Collaboration and impact the big challenges for philanthropy in 2015
2014 was the year of the ‘mega gift’, with some of the biggest philanthropic donations ever seen in Australia’s history being made. These generous gifts are to be applauded.
These donations are timely – Oxfam has revealed that the combined wealth of the world’s richest one percent will overtake that of the other 99 percent of people in 2016 unless the current trend of rising inequality is checked.
Our challenge in Australian philanthropy should be to make 2015 a year in which we make an even greater impact on the great social and economic issues of our time.
Wise, strategic philanthropy can make a difference when:
- Low income Australians are grappling with low wages growth, precarious employment, a patchy labour market and rising barriers to education
- A new juncture has been reached on the path to environmental sustainability with investment in clean energy stalling, the Great Barrier Reef at a tipping point and bio-diversity diminishing
- Social cohesion is being put to the test as terror levels rise and cultural tensions simmer.
The vision of our nation characterized by shared prosperity, human rights and environmental sustainability is under intense pressure.
The community sector, on its own, has limited capacity to respond effectively to these challenges.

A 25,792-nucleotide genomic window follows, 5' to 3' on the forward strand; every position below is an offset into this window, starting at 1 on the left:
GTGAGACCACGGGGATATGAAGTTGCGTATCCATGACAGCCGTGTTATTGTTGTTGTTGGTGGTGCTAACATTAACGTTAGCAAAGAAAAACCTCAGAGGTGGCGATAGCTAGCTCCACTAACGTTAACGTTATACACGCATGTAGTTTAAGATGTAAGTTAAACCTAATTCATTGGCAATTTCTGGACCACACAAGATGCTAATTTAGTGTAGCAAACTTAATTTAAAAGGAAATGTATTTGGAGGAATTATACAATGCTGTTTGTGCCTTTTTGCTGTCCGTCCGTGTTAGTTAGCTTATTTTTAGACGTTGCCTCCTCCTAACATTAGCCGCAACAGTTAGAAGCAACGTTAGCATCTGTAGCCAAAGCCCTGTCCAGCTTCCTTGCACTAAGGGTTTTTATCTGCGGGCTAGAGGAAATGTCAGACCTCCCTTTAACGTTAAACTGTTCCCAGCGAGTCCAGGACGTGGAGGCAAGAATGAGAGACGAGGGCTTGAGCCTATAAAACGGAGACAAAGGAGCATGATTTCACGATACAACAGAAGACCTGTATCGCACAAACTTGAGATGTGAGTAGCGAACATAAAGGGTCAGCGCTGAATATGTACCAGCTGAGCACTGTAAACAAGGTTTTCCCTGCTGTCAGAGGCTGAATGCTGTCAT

So it is vital that philanthropy steps up at this time to make the investments and support the projects that will advance a common good.
And there are substantial reasons to be optimistic about the future: there is a strong public debate about fairness and equity, reflecting a desire for an inclusive Australian social fabric. Initiatives such Good Pitch and The Funding Network are lifting the quality and impact of Australian philanthropy. Australians are generous funders of traditional charitable areas such as the arts and medical research but increasingly issues of justice and equity, such as the fate of asylum-seekers and the urgent need for prison reform, are attracting growing philanthropic support.
The Reichstein Foundation’s priority over the coming year will be to consolidate our efforts behind a range of outstanding community partners tackling some tough but vital social and environmental issues.
The reform of the gambling industry to limit the social harm it causes; a fair wage system to reward workers in disability enterprises across the country; systemic change in policing to end the practice of racial profiling and discrimination; and support for the environmental movement to tackle climate change and to preserve the places that Australians love will be among our key concerns.
Australian philanthropy is a powerful and growing influence in civil society. Let’s continue to strengthen its reach and impact in 2015.
Jill Reichstein OAM
Chair, Reichstein Foundation